- Digital ageism is a specific form of age discrimination occurring in the technology industry.
- Workers in the tech industry say they start to experience ageism from the age of 29.
- Older workers in tech still have a lot to offer, but in order to benefit from this cohort, organizations need to develop programs for transitioning older workers into positions that allow for knowledge transfer.
We still consider technological innovation as the domain of younger people, while older workers are often thought of as being technology (tech) dinosaurs.
These entrenched beliefs can lead to older employees being excluded from the design and creation of new digital technologies. The long-term consequence of this is an even greater digital divide (those who have access to digital technology and those who do not).
In the US, the median age of the entire workforce is 42 – in the tech industry it is closer to 31. The UK has the same issue.
In 2020, 31% of the workforce was aged over 50, yet only 22% of the entire tech industry was 50 plus. If you are over 35 you may be considered “too old for tech.” According to a recent report by Gothenburg University on Tech Ageism, these discriminatory attitudes are all too pervasive across this industry.
Ageism is based on biased and stereotypical views of older people’s ability to ‘do the job’ and has long been recognized as a form of discrimination in the workplace. It has generally been associated with unfavorable attitudes, low expectations of older employees, and institutional practices that hinder or prevent progress in the workplace.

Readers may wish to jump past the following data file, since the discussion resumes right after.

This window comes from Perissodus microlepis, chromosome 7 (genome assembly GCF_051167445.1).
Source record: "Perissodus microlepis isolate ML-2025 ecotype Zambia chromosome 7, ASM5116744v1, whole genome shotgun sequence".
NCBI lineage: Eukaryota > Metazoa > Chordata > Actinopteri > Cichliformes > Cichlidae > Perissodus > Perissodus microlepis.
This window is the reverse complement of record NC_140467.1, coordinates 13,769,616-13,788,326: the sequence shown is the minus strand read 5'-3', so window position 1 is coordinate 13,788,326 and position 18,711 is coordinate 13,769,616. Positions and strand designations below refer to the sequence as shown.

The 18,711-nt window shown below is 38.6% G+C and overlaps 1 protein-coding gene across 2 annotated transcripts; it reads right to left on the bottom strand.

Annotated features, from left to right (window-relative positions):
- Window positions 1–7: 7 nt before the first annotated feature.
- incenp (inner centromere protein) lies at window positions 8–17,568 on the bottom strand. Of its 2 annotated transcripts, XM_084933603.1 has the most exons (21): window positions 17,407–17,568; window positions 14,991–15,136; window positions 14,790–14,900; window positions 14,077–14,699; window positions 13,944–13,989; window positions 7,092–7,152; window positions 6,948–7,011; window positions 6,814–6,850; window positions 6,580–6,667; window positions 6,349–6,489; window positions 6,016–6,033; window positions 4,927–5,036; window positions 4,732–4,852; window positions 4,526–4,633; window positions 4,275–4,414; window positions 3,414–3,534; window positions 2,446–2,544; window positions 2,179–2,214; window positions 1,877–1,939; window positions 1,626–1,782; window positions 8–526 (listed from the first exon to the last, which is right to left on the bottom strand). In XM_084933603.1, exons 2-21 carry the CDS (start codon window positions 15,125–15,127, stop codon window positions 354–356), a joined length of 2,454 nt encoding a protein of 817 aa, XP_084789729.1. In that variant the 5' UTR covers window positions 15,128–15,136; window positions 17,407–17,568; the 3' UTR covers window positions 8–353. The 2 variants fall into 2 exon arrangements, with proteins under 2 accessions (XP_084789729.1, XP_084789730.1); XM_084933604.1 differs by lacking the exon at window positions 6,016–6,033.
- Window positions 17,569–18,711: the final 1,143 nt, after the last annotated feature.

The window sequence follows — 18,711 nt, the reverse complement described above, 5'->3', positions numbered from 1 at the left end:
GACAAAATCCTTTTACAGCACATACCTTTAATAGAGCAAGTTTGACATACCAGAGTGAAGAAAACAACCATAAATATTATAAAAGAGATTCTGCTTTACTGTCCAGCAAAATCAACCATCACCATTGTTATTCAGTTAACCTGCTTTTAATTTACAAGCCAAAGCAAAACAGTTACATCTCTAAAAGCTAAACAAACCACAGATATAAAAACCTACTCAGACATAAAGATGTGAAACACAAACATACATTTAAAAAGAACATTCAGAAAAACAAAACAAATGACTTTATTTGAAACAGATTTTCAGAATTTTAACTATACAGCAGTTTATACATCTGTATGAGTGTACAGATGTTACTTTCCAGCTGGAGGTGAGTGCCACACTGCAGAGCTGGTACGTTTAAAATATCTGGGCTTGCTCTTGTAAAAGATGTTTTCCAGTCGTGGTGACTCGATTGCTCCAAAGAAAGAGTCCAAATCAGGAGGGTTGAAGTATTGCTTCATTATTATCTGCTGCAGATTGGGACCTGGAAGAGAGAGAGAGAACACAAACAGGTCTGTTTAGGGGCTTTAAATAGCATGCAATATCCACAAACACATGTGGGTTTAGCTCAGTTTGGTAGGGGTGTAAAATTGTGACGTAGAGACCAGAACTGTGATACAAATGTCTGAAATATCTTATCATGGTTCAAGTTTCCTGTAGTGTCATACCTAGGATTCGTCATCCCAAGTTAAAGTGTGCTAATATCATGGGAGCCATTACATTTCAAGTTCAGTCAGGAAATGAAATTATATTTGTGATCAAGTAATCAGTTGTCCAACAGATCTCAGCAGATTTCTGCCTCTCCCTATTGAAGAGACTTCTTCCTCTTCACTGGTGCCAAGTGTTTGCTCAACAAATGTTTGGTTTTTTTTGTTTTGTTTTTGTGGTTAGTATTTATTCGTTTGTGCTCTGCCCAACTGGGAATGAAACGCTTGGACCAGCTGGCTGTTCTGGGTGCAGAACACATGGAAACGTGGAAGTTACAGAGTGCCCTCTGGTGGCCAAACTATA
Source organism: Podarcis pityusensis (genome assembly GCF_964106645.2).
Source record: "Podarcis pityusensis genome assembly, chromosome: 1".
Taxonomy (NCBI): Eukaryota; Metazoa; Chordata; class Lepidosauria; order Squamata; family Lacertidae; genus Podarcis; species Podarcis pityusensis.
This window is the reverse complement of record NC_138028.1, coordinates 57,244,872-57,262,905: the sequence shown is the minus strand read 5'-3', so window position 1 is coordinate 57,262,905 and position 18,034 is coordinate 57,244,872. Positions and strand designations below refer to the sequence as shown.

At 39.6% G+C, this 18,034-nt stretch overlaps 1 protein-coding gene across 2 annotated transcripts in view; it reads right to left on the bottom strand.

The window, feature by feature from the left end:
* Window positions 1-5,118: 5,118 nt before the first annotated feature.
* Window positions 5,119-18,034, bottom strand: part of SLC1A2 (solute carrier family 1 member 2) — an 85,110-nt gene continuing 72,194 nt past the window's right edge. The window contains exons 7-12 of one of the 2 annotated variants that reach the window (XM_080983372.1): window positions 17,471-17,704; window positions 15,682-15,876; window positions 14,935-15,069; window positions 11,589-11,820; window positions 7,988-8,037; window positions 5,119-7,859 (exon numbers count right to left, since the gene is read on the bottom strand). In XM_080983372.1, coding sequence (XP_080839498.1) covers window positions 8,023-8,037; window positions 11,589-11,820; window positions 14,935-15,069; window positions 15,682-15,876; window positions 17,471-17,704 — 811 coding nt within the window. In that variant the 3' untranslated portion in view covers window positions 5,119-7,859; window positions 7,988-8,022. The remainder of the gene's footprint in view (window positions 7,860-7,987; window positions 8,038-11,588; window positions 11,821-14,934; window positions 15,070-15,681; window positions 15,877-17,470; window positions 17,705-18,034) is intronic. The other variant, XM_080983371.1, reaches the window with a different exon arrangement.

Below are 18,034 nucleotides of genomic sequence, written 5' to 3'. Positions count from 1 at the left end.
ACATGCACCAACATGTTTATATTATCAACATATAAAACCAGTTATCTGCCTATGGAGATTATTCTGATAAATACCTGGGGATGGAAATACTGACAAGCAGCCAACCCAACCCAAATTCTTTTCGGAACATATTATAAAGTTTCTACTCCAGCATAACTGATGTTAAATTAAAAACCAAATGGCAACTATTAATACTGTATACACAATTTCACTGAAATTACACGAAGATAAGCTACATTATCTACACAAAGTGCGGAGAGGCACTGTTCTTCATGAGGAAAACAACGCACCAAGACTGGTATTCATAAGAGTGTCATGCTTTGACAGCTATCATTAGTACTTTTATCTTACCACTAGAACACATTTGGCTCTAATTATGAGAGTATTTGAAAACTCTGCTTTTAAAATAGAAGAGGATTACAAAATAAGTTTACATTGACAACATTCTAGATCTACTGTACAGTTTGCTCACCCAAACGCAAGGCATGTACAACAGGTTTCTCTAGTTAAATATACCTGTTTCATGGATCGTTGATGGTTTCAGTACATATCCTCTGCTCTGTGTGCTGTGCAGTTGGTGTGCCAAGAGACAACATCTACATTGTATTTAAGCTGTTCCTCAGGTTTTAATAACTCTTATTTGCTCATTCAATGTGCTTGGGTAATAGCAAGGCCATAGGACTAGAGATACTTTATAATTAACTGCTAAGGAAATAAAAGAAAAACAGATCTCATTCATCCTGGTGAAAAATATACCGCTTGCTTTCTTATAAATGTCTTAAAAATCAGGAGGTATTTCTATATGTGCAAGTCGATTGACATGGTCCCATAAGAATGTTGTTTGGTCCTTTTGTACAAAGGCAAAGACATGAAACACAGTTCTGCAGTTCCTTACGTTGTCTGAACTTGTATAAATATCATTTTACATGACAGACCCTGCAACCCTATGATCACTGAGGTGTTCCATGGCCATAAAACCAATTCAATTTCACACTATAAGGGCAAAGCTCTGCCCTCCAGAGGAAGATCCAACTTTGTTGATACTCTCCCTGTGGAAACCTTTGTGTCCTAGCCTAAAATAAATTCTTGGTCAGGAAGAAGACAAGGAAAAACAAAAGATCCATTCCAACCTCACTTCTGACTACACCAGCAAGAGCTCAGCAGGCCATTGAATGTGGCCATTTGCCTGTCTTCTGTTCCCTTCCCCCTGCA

Digital ageism is a specific form of age discrimination occurring in the technology industry. According to an article published by Researchgate a recent study (Manor and Herscovici, 2021) found that internalized individual and organizational beliefs about older employees were preventing in-depth research into the needs and difficulties experienced by older service users and a lack of training to deal with these challenges.
Laws protecting employees against age discrimination
Many countries have laws prohibiting age discrimination and recognize age as a protected characteristic.
In the US, the Age Discrimination in Employment Act of 1967 (ADEA) applies to organizations with 20 or more employees and protects individuals aged 40 and over from age discrimination in every aspect of employment.
The law applies to decisions about recruitment, redundancy pay, benefits, performance reviews, and practically any other condition of employment. Individual States also have laws prohibiting age discrimination.
The European Union (EU) presents a mix – with protection from ageism varying from country to country. A recent Report by Age Platform Europe calls for more robust legal protections to replace the current EU framework that appears to be leaving older workers behind.
Companies need to recognize the value in protecting their employees from age bias and refraining from any discriminatory practices.
Besides damaging the reputation of the company or organization, it can be financially disastrous if a case ends up in court.
According to a 2019 Forbes Report, Google agreed to pay $11 million to end a class-action lawsuit involving 227 people accusing the company of systemically discriminating against job applicants who were over the age of 40.
In 2019, the Equal Employment Opportunity Commission (EEOC) found that several tech companies were using Facebook to target job advertisements at younger employees, excluding older job seekers from the process.
Age discrimination on digital platforms is often difficult to prove – but this case was able to shine a spotlight on an all-too-common and worrying practice.
Workers in the tech industry say they start to experience ageism from the age of 29 (as opposed to 49 in the sector).
So what (if anything) are companies in the tech industry doing to ensure that this problem does not persist?